Integrated SAR and LiDAR Change Detection Techniques for Small Object Detection

Award Information
Agency:
Department of Defense
Amount:
$1,176,654.00
Program:
SBIR
Contract:
FA8650-11-C-1017
Solitcitation Year:
2009
Solicitation Number:
2009.3
Branch:
Air Force
Award Year:
2011
Phase:
Phase II
Agency Tracking Number:
F093-139-0450
Solicitation Topic Code:
AF093-139
Small Business Information
Matrix Research Inc
1300 Research Park Dr, Dayton, OH, -
Hubzone Owned:
N
Woman Owned:
N
Socially and Economically Disadvantaged:
N
Duns:
363384004
Principal Investigator
 William Pierson
 Senior Engineer
 (937) 427-8433
 bill.pierson@mreday.com
Business Contact
 Robert Hawley
Title: Executive Vice President
Phone: (937) 427-8433
Email: bob.hawley@mreday.com
Research Institution
 Stub
Abstract
Efficient detection of small objects from a distance is an important military application. The need for such systems is justified through the IED detection problem alone. This is because IEDs have become a predominant weapon used in asymmetric warfare. For example, it is believed IEDs are responsible for approximately 40% of coalition deaths in Iraq. IED detection is challenging as they are typically small, easily deployed, and easy to conceal. The IED detection problem is sufficiently difficult that no single, existing remote sensor can effectively detect IEDs. This is because no single sensor has the characteristics needed to overcome all aspects of the IED detection problem. That is, no one sensor: has a high search rate; can detect buried objects; has sufficient resolution. However, while no single sensor currently displays all these properties, there are groups of sensors that do. This research proposal describes the methodology we will employ to design and evaluate an IED detection test bed. The input to the test bed will be various types of RF and EO sensors. These signals will be processed and the resulting output will be detection masks overlaid onto the areas surveyed by the sensors. BENEFIT: Completion of this effort provides the DoD new methods for the detection of small objects from standoff. Similar needs exist within other sectors including law enforcement and other government agencies such as US Border Patrol and the Department of Homeland Security.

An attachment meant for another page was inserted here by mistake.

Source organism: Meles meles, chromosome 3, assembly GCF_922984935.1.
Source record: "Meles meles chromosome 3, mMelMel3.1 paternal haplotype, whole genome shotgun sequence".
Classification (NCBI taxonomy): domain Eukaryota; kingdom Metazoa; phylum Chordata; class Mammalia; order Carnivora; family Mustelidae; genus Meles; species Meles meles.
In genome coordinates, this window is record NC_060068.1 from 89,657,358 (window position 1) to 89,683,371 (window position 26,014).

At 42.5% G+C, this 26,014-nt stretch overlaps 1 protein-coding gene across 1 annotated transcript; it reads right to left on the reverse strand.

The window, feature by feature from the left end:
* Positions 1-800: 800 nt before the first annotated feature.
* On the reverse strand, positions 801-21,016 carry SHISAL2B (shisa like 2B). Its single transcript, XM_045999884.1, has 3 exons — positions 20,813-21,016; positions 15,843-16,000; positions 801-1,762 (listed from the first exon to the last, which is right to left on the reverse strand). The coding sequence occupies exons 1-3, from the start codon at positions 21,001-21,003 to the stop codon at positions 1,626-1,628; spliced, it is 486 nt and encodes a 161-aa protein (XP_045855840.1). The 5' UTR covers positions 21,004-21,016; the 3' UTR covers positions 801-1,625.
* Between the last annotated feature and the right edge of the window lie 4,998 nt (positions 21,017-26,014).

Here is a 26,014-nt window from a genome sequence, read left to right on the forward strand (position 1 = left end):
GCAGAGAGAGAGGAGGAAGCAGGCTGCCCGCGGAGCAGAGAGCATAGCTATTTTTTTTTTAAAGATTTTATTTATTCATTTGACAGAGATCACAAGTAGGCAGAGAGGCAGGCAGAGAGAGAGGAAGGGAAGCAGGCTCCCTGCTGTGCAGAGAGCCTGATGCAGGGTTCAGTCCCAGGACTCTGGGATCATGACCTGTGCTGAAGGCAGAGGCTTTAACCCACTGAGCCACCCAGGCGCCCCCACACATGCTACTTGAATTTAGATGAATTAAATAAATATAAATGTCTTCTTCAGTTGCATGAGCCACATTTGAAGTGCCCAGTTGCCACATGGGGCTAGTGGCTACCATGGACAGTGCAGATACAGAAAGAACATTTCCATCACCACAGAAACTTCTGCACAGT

* information listed above is at the time of submission.

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